In the study of afebrile neonates presenting to two emergency rooms with skin and soft tissue infections, 104 infants were evaluated out of > 120,000 emergency department visits. Pustulosis was most common in the genitourinary areas and abscesses were commonly found on the buttocks. All of these patients did not have bacteremia or other serious bacterial infection. When looking at the types of evaluations and treatments the patients received, neonates with abscesses were treated with antibiotics 59% of the time and were admitted to the hospital 55% of the time. Compared to pustulosis and cellulitis, neonates with abscesses had the most variation in evaluation and treatment, as patients with pustolosis generally were less aggressively evaluated and treated and patients with cellulitis were more aggressively evaluated and treated. All patients did well upon discharge.

In another study evaluating methicillin-resistant Staphylococcus in children with superficial genitourinary abscesses, found that MRSA was more common in the groin and external genitalia similar to the patient presented. Their patients ranged in age from 29 days to 17 years with the median age of three years. Young infants were not characterized more specifically. All patients were treated with routine incision and drainage of the abscesses and did well.

There are case reports of neonatal cold abscesses of the large folds of the body caused by Staphylococcus. In 2006, three patients were described that had multiple cold abscesses due to Staphylococcus. The locations were the axillary folds, inguinal folds, supraclavicular fossa, submandibular area, and umbilicus. All of these patients were well, without fever, and had none or very slight surrounding inflammation. All grew MSSA (methicillin sensitive Staphylococcus aureus). All were treated with incision and drainage and antibiotics and did well. The mode of dissemination was unclear but could have been direct invasion of the skin in that location or transitory bacteremia that was controlled by the neonate’s immune system. The patient presented above is similar in that she was a full term infant without any systemic findings and without a specific source of infection. She however had MRSA instead of MSSA.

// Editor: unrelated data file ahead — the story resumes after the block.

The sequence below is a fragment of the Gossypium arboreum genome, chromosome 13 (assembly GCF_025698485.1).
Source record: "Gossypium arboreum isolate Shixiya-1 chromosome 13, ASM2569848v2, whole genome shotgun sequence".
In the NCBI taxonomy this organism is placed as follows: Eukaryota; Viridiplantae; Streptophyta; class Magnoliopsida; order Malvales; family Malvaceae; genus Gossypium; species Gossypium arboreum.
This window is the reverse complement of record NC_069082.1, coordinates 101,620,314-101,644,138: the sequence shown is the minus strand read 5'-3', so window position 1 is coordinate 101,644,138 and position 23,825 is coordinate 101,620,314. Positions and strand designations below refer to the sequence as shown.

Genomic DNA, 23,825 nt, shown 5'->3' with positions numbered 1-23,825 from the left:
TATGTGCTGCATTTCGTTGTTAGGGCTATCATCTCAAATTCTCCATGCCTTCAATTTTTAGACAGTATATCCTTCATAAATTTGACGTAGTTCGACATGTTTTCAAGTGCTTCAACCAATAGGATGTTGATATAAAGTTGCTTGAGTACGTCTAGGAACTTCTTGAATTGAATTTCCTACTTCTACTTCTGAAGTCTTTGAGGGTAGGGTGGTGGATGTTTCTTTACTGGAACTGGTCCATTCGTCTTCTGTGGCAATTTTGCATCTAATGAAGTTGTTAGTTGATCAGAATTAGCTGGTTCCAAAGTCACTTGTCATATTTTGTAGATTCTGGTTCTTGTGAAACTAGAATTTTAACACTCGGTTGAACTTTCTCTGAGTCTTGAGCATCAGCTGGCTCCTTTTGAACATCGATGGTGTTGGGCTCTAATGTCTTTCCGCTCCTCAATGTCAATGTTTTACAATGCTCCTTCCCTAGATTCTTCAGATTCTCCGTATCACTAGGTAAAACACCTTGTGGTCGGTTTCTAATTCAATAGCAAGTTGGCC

Questions for Further Discussion
1. What organisms commonly cause cold abscesses?
2. What are indications for an immune evaluation? Click here for more information.
3. What are risk factors for methicillin-resistent Staphylococcal aureus (MRSA)?

Related Cases

To Learn More
To view pediatric review articles on this topic from the past year check PubMed.

Evidence-based medicine information on this topic can be found at, the National Guideline Clearinghouse and the Cochrane Database of Systematic Reviews.

Information prescriptions for patients can be found at MedlinePlus for these topics: Staphylococcal Infections and Abscess.

To view current news articles on this topic check Google News.

To view images related to this topic check Google Images.

To view videos related to this topic check YouTube Videos.

Huber F, Leaute-Labreze C, Lina G, Sarlangue J, Taieb A, Boralevi F. Multiple neonatal staphylococcal cold abscesses of the large folds. J Eur Acad Dermatol Venereol. 2006 Nov;20(10):1197-200.

Alt AL, Routh JC, Ashley RA, Boyce TG, Kramer SA. Superficial genitourinary abscesses in children: emergence of methicillin resistant Staphylococcus aureus. J Urol. 2008 Oct;180(4):1472-5.

Cheng AG, DeDent AC, Schneewind O, Missiakas D. A play in four acts: Staphylococcus aureus abscess formation. Trends Microbiol. 2011 May;19(5):225-32.

Kharazmi SA, Hirsh DA, Simon HK, Jain S. Management of afebrile neonates with skin and soft tissue infections in the pediatric emergency department. Pediatr Emerg Care. 2012 Oct;28(10):1013-6.


Donna M. D’Alessandro, MD
Professor of Pediatrics, University of Iowa Children’s Hospital